“(1) the ingredient of the customary arbitration under consideration was satisfied not at the time of the award when an adverse decision might cause one of the parties to reconsider his participation in the proceedings but at the opening of the proceedings. It was an agreement to be bound by the decision made as a precondition for the arbitration taking place. The evidence established conclusively that the plaintiff agreed to every aspect of the arbitration. A prior agreement to be bound by an arbitration could not be displaced by a subsequent act.


(2) An arbitration need not follow any formal procedure. But both sides must be heard and be given the fullest opportunity to present their case. There was evidence before the trial court that the parties and their witnesses were heard and that every opportunity was given to call witnesses. Since the learned judge held that, on the evidence, there had been a valid customary arbitration that should end the matter.


(3) The rule was that once there had been a valid customary arbitration the parties were estopped from raising the same issue subsequently by action in court. Consequently the matter having been disposed of by arbitration the plaintiff was not entitled to bring this fresh action in court claiming the same property from the defendant.”




In other words, there must be an agreement by the parties to submit to the arbitration; they must also agree to be bound by the decision made before the start of the arbitration, both sides must be heard and be given the fullest opportunity to present their case. If the above conditions are met, then the parties and their privies would be bound by same.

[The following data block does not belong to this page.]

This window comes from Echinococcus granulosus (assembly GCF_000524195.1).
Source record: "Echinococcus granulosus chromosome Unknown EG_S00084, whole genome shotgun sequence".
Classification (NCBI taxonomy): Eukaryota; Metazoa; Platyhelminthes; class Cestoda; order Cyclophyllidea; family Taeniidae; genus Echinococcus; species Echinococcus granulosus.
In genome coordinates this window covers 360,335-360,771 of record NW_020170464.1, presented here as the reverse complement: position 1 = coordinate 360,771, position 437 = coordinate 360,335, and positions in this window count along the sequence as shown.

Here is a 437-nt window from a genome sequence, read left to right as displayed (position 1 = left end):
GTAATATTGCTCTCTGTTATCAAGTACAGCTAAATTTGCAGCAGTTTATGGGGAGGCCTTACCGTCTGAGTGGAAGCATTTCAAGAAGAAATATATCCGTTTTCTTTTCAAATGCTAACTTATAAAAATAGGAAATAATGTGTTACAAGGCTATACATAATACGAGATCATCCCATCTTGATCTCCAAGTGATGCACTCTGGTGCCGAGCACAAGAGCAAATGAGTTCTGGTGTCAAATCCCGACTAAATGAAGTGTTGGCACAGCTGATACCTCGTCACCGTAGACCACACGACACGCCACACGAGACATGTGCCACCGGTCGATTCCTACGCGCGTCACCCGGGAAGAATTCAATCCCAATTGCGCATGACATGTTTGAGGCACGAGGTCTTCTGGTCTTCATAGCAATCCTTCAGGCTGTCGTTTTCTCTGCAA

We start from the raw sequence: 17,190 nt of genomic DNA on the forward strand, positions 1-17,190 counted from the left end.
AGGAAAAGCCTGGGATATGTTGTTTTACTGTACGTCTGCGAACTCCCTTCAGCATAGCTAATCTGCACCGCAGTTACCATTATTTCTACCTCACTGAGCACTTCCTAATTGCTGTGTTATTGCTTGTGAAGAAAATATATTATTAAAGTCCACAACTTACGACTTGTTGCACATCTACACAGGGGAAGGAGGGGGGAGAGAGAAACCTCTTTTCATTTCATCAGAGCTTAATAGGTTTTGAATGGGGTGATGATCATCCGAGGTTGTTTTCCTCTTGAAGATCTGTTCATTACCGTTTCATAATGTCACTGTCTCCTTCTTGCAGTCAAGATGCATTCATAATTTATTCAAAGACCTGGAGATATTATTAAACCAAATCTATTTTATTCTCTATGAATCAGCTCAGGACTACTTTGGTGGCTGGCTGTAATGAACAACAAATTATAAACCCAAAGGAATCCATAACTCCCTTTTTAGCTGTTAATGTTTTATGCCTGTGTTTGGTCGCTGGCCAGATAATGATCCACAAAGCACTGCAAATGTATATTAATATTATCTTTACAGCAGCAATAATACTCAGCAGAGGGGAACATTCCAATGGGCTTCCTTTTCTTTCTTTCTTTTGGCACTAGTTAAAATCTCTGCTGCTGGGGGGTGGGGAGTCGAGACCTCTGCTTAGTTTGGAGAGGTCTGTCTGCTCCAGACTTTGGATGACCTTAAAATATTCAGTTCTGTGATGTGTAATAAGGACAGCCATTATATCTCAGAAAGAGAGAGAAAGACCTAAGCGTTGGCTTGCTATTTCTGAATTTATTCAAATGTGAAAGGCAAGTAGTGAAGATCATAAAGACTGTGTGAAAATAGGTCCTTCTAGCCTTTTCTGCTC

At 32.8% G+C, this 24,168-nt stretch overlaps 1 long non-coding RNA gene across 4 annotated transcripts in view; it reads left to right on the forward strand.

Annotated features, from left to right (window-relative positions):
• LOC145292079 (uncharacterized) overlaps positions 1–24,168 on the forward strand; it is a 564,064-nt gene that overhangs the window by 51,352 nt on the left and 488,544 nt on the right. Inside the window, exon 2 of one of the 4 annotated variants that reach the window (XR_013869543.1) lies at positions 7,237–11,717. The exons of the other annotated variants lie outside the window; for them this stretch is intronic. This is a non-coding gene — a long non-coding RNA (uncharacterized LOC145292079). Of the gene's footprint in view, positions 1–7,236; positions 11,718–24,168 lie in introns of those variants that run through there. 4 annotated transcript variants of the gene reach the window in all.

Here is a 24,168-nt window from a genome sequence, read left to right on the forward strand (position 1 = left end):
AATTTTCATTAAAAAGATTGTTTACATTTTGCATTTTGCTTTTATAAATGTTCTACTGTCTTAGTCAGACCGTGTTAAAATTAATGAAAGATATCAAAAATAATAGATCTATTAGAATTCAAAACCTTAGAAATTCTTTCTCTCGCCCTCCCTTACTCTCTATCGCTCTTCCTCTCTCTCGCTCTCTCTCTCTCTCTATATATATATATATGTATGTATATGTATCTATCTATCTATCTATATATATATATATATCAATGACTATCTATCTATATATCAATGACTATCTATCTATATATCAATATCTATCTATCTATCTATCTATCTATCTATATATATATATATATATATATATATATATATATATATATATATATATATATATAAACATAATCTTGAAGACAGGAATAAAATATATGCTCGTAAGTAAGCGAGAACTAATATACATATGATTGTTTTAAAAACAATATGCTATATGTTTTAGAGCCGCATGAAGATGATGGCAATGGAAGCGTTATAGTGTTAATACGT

12. In the said arbitral judgment, there were four defendants namely: Nii Opintso, Mr Okoe Rancy, Nii Asafoatse Okplen and Mr Daniel Boye. Nii Opintso could not attend the proceedings because he was indisposed and Nii Asafoatse Okplen did not also attend any of the sitting with no apology. Can it be said from the forgoing that all the parties were given the fullest opportunity to present their case? The arbitral judgment only said the claims and counterclaims of the parties were long and wordy which is not sufficient to determine whether the parties had ample opportunity to present their respective cases. It is noted that the plaintiffs in the instant case and also the defendants are members of the same family as the applicant herein but they are collectively opposing his application for joinder in his capacity as head of family. Can it therefore be said that the family agreed to be bound by the arbitral decision prior to the start of the arbitration? There is no evidence to that effect in Exhibit “OM1” or any other piece of evidence annexed to the affidavit in support. The twenty members of the family presented themselves for the presentation of the arbitration judgment, how representative were they of the entire family. At the presentation of the judgment on 27th March 2012, it was stated that the presentation had been postponed three times. What were the reasons for the postponement? The evidence does not indicate why. What it because of lack of quorum or boycott? The evidence does not disclose any explanations to determine their acceptability or their implications. On the authority of the Akunnor case cited supra, I am of the considered opinion that the ingredients of a valid customary arbitration have not been demonstrated in the arbitration award relied on by the applicant. Consequently that arbitration judgment cannot cloth the applicant with authority as head of family of the Okpelor Sowah Din family of Teshie. That being the case, he has no personal interest to protect in the instant suit.




13. The application for joinder is therefore refused.